Women in Translation #WITMonth

During August many I will be reading novels by women that have been translated from a language other than English. It’s an initiative created by Meytal Radzinski at Biblibio, Life in Letters and can be followed on twitter using the hashtag #WITMonth.

WITMonth15

Literature in translation represents less than 5% of published works in the English language, compared to nearly 50% for example in France and of works translated, approximately 30% is attributed to women.

I have gathered together a stack of books I already own that are works of translation and it is from this pile that I will be reading this month. It coincides with my interest in reading what I call cross cultural fiction, or literature from another perspective than that which we have grown up and/or been educated around, which in my case was very Anglo-focused.

WIT Month

If you have a favourite book by a woman, that has been translated, please tell us about it in the comments below so I can add it to my list for next year.

So far in 2015, I have read and reviewed the following books by women that have been translated: (click on the title to read the review)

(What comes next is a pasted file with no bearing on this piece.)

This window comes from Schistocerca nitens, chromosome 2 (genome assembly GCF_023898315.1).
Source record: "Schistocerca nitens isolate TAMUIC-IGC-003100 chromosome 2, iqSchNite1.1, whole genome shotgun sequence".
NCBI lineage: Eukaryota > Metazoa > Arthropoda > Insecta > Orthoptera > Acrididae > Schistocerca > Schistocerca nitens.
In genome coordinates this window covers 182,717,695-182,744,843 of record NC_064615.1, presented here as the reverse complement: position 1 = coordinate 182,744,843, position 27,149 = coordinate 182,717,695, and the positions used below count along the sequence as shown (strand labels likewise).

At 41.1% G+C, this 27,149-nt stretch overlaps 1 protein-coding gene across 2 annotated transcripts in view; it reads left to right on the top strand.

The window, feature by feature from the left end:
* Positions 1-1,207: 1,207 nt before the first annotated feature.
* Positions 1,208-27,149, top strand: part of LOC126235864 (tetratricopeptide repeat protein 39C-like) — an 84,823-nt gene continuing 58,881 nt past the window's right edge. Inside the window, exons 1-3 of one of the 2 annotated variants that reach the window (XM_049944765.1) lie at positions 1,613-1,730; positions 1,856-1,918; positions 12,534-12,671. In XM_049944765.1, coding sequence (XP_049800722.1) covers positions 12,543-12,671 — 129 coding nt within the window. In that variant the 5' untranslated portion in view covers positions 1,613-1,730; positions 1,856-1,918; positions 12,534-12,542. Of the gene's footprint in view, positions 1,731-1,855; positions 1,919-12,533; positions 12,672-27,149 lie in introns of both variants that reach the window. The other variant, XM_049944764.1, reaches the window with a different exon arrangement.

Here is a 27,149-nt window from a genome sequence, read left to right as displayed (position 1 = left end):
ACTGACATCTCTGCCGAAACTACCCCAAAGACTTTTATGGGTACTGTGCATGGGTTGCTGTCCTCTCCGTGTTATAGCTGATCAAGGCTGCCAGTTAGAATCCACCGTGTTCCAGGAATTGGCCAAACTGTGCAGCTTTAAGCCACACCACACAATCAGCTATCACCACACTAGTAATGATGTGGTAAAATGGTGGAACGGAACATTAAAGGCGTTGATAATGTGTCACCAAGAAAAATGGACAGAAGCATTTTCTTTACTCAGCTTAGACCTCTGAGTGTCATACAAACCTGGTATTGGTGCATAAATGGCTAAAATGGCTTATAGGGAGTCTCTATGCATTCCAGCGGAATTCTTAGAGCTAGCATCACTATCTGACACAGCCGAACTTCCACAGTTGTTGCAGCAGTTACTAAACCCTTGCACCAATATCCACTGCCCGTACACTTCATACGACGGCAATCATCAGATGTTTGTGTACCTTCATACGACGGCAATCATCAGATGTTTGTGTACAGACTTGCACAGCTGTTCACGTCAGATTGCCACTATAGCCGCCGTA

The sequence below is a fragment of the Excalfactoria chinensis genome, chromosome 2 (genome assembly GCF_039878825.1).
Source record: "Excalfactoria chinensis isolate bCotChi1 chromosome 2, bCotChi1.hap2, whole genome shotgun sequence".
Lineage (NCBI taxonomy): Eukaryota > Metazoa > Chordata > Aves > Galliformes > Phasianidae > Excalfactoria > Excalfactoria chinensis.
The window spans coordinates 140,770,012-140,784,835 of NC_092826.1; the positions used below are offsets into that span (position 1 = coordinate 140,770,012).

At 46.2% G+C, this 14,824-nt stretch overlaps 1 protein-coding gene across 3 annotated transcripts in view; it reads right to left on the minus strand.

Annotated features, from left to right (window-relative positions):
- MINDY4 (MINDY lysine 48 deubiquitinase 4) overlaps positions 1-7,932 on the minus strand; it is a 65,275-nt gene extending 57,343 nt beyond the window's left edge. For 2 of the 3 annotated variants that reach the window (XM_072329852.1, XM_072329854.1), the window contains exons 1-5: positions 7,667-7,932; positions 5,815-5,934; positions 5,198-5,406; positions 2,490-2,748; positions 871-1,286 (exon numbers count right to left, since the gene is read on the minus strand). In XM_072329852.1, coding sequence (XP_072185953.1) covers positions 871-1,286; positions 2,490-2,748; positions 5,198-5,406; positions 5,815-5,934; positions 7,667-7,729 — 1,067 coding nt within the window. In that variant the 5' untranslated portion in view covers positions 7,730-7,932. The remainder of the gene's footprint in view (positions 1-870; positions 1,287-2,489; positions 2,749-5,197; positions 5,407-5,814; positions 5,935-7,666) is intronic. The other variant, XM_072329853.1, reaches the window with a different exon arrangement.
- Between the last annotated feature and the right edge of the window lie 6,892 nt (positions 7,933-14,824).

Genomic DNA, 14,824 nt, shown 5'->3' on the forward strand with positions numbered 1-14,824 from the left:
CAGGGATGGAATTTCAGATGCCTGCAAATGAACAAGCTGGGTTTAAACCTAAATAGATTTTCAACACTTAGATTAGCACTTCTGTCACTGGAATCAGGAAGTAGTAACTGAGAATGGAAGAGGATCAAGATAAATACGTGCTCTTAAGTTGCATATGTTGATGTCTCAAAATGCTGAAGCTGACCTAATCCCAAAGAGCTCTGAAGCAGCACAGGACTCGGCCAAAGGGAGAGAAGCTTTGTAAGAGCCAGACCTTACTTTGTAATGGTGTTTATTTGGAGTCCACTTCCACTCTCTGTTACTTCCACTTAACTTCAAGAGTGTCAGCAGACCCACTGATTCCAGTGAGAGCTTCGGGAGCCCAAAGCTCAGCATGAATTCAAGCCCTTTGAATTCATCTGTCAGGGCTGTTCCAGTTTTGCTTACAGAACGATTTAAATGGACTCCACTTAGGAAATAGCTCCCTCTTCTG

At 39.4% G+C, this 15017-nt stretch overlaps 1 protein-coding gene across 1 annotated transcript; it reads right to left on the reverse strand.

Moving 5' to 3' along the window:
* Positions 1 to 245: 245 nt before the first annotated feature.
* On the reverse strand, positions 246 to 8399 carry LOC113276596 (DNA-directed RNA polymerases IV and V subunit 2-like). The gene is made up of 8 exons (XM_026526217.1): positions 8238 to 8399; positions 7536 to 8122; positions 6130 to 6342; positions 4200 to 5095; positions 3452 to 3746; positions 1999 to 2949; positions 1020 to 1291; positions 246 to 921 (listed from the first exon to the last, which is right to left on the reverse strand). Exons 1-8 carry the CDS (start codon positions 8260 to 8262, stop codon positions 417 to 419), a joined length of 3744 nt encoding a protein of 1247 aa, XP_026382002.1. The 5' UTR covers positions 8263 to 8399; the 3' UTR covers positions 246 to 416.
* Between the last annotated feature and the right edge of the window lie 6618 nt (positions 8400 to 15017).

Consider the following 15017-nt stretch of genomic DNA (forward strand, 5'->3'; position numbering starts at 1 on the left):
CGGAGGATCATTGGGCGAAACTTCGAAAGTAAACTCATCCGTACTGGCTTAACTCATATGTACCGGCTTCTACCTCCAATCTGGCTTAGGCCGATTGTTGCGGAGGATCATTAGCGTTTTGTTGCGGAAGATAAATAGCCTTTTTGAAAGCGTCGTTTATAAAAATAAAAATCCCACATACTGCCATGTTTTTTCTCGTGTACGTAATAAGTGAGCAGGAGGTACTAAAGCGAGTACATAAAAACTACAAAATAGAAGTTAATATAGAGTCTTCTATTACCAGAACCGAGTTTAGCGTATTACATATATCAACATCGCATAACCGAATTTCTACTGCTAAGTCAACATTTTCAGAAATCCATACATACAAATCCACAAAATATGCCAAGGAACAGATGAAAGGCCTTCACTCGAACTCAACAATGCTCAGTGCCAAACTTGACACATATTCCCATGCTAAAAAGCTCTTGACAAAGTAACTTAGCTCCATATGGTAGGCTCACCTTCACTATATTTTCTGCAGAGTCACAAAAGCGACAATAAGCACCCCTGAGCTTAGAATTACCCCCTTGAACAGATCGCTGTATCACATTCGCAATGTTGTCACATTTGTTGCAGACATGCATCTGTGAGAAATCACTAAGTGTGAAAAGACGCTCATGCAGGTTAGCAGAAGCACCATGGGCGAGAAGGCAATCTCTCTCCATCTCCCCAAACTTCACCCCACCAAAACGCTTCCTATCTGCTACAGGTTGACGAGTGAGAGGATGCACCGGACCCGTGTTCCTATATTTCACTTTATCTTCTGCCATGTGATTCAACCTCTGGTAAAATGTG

Stone in a Landslide by Maria Barbal (Spain) translated Laura McGloughlin, Paul Mitchell (Catalan)

Beside the Sea by Véronique Olmi (France) translated Adriana Hunter (French)

Tales From The Heart, True Stories From My Childhood, by Maryse Condé (Guadeloupe) translated Richard Philcox (French)

Ru by Kim Thuy (Vietnamese-Canadian) (read in French, available in English)

The Wall by Marlen Haushofer (Austria) translated Shaun Whiteside (German)

Victoire: My Mother’s Mother by Maryse Condé (Guadeloupe) translated by Richard Philcox (French)

Happy Reading All.

46 thoughts on “Women in Translation #WITMonth

  1. Not by a woman, but I can’t recommend ‘The Art of Hearing Heartbeats’ by Jan-Phillip Sendker highly enough if you want a translated, beautiful read.

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  2. Also taking part I’m looking forward to Ferrante, Jansson, Van Niekerk and Barbal too… and will be rereading Beside the Sea; such a powerful extraordinary story rendered me speechless first time round.

    Look forward to reading your reviews – although my ‘budget” may not!😉

    Liked by 1 person